Another reason for the central position the 17th of May celebrations have occupied and continue to occupy in Norway is to be found in the country’s relationship with other countries. From 1814 to 1905 Norway was joined in a union with Sweden, and although the country held an independent position in this union, nevertheless in the Norwegian consciousness the union always represented a potential danger, able to arouse feelings of nationalism and lead to closing of ranks around the national symbols, as in the 1820s and the period around 1905.
Jumping from the time of the Union to our own globally-minded era, a similar tendency may be seen. The German occupation during World War II provided evidence of the fate which could befall a small country in a world ruled by the great powers. Experiences from that time were kept alive in people’s minds in the post-1945 cold war, in which the small states were often treated as no more than pawns in the great powers´ ruthless game. There are still many countries which have not yet attained national independence. There are still many peoples who continue to live under dictatorship and despotic forms of government. Viewed against such a background, the ideals from Eidsvoll still retain their relevance and significance, representing values which are able to give the 17th of May celebrations a deeper meaning.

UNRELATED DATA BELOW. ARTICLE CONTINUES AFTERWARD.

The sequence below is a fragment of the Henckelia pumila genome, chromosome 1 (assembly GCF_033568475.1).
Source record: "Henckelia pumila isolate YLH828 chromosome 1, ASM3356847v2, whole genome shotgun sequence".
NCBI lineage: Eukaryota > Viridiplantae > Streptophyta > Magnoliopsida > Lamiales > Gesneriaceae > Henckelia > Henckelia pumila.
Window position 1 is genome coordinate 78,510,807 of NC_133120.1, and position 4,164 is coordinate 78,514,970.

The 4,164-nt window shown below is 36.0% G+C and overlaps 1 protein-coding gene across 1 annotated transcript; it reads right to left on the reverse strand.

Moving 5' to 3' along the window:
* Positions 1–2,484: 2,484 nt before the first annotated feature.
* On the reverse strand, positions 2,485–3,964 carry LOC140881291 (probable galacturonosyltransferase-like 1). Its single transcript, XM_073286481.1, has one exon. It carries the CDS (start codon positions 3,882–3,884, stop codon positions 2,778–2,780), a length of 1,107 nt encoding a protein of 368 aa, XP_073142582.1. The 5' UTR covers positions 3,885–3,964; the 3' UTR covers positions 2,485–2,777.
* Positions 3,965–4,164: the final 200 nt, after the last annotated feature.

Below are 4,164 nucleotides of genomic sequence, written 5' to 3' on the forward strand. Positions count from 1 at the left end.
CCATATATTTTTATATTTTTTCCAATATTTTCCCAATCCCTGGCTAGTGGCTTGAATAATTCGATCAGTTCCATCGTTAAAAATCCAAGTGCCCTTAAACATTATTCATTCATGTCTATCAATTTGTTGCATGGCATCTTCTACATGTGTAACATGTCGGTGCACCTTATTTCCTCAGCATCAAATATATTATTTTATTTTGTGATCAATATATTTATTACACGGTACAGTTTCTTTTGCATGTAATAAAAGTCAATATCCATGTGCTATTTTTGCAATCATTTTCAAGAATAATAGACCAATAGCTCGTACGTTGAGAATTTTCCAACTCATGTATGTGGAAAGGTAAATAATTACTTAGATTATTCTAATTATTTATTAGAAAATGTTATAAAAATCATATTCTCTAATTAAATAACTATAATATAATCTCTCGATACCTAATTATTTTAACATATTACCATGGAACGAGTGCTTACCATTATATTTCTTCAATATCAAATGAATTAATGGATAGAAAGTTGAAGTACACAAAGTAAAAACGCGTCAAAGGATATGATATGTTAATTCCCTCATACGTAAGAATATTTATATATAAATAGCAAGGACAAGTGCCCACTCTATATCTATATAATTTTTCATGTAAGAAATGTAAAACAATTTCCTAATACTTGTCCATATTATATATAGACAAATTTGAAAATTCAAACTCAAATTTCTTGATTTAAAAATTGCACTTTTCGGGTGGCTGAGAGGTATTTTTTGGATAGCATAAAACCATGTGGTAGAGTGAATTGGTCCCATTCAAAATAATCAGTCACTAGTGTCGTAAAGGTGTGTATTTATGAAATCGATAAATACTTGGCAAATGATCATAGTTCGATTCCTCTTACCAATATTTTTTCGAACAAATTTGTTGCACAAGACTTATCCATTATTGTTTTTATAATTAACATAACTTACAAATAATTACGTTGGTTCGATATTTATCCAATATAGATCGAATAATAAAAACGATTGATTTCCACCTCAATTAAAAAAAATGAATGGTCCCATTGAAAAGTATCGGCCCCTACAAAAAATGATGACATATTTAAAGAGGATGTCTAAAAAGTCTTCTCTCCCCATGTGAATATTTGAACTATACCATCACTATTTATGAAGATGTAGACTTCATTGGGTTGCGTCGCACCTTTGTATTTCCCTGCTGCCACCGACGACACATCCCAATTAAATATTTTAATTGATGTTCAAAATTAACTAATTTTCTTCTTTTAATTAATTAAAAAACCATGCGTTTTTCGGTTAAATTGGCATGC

The author of the article, Knut Mykland, is a professor at the Institute of History in the University of Bergen.
|Norwegian name:||Nasjonaldagen 17. Mai.|